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"Wavescan" is a weekly program for long distance radio hobbyists produced by Dr. Adrian M. Peterson, Coordinator of International Relations for Adventist World Radio. AWR carries the program over many of its stations (including shortwave). Adrian Peterson is a highly regarded DXer and radio historian, and often includes features on radio history in his program. We are reproducing those features below, with Dr. Peterson's permission and assistance.

Wavescan, June 24, 2012

Falkland Islands Radio Anniversary - 1

The 30th anniversary of the end of the Falklands War took place, just ten days ago. This brief but decisive conflict began on April 2, 1982; and it lasted a total of just 74 days, ending on June 14, thirty years ago.

At 4:30 a.m. local time in the early morning hours of Friday April 2, 1982, Argentine forces successfully deployed an amphibious landing party on the shores of East Falkland Island at Mullet Creek, a small rivulet on a small peninsula some five miles north of Port Stanley. England saw this invasion as a hostile act of war, and Argentina saw this landing as an attempt to reclaim its own rightful territory, the Islas Malvinas.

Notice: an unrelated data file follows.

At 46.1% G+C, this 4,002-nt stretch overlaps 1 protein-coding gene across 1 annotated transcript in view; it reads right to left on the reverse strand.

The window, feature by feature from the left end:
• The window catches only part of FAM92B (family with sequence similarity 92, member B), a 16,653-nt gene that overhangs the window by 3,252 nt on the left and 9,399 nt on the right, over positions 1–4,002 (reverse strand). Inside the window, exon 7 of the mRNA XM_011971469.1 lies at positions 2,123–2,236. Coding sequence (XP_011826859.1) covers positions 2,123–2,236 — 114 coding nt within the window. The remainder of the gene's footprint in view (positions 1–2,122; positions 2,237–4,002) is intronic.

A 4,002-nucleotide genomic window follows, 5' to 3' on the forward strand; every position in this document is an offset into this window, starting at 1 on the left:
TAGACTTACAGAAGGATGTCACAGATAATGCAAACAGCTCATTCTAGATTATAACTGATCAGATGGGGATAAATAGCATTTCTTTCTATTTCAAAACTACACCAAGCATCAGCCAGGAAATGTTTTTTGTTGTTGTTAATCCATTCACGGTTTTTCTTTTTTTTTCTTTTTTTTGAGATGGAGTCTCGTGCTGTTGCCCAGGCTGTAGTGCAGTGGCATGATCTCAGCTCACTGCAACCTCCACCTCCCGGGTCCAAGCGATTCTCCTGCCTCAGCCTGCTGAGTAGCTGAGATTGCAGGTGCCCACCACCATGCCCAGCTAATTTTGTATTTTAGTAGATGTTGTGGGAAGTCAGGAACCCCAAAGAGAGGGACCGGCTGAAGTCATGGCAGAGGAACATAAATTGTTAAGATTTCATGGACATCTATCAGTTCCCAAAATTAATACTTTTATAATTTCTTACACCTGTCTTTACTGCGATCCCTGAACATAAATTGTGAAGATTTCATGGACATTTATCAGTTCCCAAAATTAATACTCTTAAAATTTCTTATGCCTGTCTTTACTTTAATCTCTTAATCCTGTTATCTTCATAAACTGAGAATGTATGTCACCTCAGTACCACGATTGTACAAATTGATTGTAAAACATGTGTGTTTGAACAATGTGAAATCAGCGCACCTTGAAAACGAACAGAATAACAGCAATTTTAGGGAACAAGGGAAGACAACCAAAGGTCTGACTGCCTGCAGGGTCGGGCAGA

Less than four hours later, another Argentinian invasion party landed ashore at Port Stanley, the capital of the Falklands; and at 9:15 a.m., Governor Sir Rex Hunt declared a surrender. Later that day, during the afternoon, Governor Hunt and other captured personnel were evacuated by plane to Montevideo, the capital city of Uruguay on the South American mainland.

When Port Stanley was aware that Argentine forces had successfully landed nearby in the Falklands, the government radio station was quickly activated for the broadcast of special messages to the local inhabitants. At the time, the Falkland Islands Broadcasting Service, FIBS, was operating two broadcast transmitters, 5 kW on 536 kHz and 1 kW on 2370 kHz. Emergency programming consisted of music, known information about the progress of the invasion, counsel as to what islanders should do for self protection, and talks by Governor Hunt.